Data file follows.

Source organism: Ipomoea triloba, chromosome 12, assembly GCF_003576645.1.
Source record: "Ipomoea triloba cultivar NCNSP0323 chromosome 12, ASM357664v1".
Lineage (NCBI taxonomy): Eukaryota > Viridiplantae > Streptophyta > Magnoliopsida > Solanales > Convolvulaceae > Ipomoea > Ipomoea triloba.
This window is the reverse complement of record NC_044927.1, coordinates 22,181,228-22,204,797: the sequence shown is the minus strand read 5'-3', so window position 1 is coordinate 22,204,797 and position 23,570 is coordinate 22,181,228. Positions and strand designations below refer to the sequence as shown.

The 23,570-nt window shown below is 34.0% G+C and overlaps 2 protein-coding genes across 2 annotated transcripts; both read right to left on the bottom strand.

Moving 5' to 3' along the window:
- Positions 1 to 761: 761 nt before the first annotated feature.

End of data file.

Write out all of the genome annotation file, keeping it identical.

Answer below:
Source organism: Ipomoea triloba, chromosome 12, assembly GCF_003576645.1.
Source record: "Ipomoea triloba cultivar NCNSP0323 chromosome 12, ASM357664v1".
Lineage (NCBI taxonomy): Eukaryota > Viridiplantae > Streptophyta > Magnoliopsida > Solanales > Convolvulaceae > Ipomoea > Ipomoea triloba.
This window is the reverse complement of record NC_044927.1, coordinates 22,181,228-22,204,797: the sequence shown is the minus strand read 5'-3', so window position 1 is coordinate 22,204,797 and position 23,570 is coordinate 22,181,228. Positions and strand designations below refer to the sequence as shown.

The 23,570-nt window shown below is 34.0% G+C and overlaps 2 protein-coding genes across 2 annotated transcripts; both read right to left on the bottom strand.

Moving 5' to 3' along the window:
- Positions 1 to 761: 761 nt before the first annotated feature.